Frank Low Research Day
The premier biomedical research event held annually at the UND School of Medicine & Health Sciences.
Named in honor of the former SMHS anatomy professor who came to UND in the 1960s and pioneered a series of new techniques for the electron microscope, Frank Low Research Day is the culminating event of the academic year for many area researchers working in the biomedical and health sciences.
Every year, more than 150 faculty members, postdoctoral fellows, and students present oral and/or poster presentations on a wide range of basic biomedical, health sciences, translational, and clinical topics. Poster presentations remain on display in the West Atrium on the first floor of the UND School of Medicine & Health Sciences.
Learn more about Frank Low in this 1999 article published in The Anatomical Record (No. 257: 48-49).
Frank Low Research Day 2022
The 42nd Annual Frank Low Research Day was held virtually on Thursday, April 21, 2022. Please contact Heather Jensen at firstname.lastname@example.org or 701.777.2516 with any questions.
Keynote Speaker: Jon R. Lorsch
The event's keynote speaker was Jon R. Lorsch, Ph.D., director of the National Institute of General Medical Sciences (NIGMS), who will give a presentation entitled “NIGMS Programs and Priorities.”
As NIGMS Director, Lorsch oversees the Institute's $3.0 billion budget, which supports basic research that increases understanding of biological processes and lays the foundation for advances in disease diagnosis, treatment, and prevention.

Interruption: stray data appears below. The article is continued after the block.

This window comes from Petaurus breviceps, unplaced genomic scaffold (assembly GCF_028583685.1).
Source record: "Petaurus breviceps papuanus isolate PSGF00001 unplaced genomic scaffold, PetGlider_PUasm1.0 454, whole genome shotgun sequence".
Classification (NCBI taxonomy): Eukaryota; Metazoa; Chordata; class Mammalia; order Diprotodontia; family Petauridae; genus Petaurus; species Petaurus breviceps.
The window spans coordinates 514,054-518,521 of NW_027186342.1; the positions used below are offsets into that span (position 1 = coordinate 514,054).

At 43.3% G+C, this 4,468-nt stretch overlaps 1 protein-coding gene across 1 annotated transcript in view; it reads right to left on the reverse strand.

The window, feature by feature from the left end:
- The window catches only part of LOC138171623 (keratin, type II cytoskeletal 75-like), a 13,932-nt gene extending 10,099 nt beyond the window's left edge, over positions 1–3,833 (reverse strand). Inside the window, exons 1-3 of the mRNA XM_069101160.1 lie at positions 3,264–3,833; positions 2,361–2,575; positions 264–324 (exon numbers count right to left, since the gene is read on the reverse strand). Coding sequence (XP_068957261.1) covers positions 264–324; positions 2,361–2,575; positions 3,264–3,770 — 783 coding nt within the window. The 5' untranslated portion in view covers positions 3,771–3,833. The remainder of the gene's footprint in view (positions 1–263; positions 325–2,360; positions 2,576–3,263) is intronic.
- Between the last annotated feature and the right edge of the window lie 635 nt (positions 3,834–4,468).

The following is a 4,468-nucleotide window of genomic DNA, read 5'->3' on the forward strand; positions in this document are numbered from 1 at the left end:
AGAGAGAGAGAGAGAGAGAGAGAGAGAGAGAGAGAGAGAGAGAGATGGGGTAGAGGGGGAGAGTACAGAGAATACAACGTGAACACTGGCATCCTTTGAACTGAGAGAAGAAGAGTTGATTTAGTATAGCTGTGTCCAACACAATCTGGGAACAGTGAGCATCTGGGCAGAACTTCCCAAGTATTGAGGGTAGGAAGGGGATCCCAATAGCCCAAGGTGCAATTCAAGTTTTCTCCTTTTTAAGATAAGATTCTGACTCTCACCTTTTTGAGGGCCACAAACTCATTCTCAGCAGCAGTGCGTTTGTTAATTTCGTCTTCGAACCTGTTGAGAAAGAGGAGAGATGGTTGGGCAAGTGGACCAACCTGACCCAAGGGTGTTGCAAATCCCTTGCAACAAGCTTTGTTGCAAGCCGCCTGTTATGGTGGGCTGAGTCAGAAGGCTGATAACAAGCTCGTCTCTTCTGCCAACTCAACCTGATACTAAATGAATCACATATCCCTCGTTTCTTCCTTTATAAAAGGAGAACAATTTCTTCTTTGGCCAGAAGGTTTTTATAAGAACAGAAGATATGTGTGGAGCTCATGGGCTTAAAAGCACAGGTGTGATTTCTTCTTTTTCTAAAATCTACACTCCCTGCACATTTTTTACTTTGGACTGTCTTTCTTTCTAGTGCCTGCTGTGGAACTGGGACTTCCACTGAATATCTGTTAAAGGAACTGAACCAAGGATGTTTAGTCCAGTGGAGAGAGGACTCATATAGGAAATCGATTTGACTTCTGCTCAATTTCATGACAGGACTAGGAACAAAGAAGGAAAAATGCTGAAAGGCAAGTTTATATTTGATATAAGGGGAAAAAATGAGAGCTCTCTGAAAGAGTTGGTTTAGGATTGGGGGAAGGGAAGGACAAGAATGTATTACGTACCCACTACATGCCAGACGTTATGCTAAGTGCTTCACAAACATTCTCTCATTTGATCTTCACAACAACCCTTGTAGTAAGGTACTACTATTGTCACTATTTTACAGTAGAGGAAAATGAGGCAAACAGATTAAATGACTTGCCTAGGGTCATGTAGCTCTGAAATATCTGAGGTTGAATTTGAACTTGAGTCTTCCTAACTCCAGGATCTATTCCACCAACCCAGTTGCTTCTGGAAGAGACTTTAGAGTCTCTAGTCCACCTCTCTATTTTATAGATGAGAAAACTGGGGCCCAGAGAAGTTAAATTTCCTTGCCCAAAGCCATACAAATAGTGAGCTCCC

A leader in RNA biology, Lorsch studies the initiation of translation, a major step in controlling how genes are expressed. When this process goes awry, viral infection, neurodegenerative diseases and cancer can result. To dissect the mechanics of translation initiation, Lorsch and collaborators developed a yeast-based system and a wide variety of biochemical and biophysical methods. The work also has led to efforts to control translation initiation through chemical reagents, such as drugs. Lorsch continues this research as a tenured investigator in the NIH's Eunice Kennedy Shriver National Institute of Child Health and Human Development.
Lorsch is the author of more than 80 peer-reviewed research articles, book chapters, and other papers. He has also been the editor of six volumes of Methods in Enzymology and has been a reviewer for numerous scientific journals. He is the author on two awarded U.S. patents. His honors include six teaching awards from Johns Hopkins University.
Frank Low 2022 Award Winners